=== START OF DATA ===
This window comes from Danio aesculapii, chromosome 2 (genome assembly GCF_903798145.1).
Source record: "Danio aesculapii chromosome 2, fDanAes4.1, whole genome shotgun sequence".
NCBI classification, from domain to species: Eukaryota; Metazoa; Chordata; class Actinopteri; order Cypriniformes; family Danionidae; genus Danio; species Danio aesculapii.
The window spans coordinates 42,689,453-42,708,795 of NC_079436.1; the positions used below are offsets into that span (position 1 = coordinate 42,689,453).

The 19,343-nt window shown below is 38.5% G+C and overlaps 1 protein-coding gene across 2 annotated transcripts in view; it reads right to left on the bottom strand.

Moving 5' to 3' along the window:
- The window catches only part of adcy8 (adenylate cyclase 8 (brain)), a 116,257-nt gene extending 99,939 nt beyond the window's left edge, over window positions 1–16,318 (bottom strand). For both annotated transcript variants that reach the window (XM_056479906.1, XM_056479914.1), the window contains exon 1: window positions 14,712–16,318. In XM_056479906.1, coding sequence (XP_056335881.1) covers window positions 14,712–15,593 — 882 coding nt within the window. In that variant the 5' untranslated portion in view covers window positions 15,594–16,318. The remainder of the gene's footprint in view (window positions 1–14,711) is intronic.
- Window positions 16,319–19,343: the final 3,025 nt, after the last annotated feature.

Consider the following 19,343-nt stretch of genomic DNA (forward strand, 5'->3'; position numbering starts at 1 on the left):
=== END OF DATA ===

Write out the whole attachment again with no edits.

This window comes from Danio aesculapii, chromosome 2 (genome assembly GCF_903798145.1).
Source record: "Danio aesculapii chromosome 2, fDanAes4.1, whole genome shotgun sequence".
NCBI classification, from domain to species: Eukaryota; Metazoa; Chordata; class Actinopteri; order Cypriniformes; family Danionidae; genus Danio; species Danio aesculapii.
The window spans coordinates 42,689,453-42,708,795 of NC_079436.1; the positions used below are offsets into that span (position 1 = coordinate 42,689,453).

The 19,343-nt window shown below is 38.5% G+C and overlaps 1 protein-coding gene across 2 annotated transcripts in view; it reads right to left on the bottom strand.

Moving 5' to 3' along the window:
- The window catches only part of adcy8 (adenylate cyclase 8 (brain)), a 116,257-nt gene extending 99,939 nt beyond the window's left edge, over window positions 1–16,318 (bottom strand). For both annotated transcript variants that reach the window (XM_056479906.1, XM_056479914.1), the window contains exon 1: window positions 14,712–16,318. In XM_056479906.1, coding sequence (XP_056335881.1) covers window positions 14,712–15,593 — 882 coding nt within the window. In that variant the 5' untranslated portion in view covers window positions 15,594–16,318. The remainder of the gene's footprint in view (window positions 1–14,711) is intronic.
- Window positions 16,319–19,343: the final 3,025 nt, after the last annotated feature.

Consider the following 19,343-nt stretch of genomic DNA (forward strand, 5'->3'; position numbering starts at 1 on the left):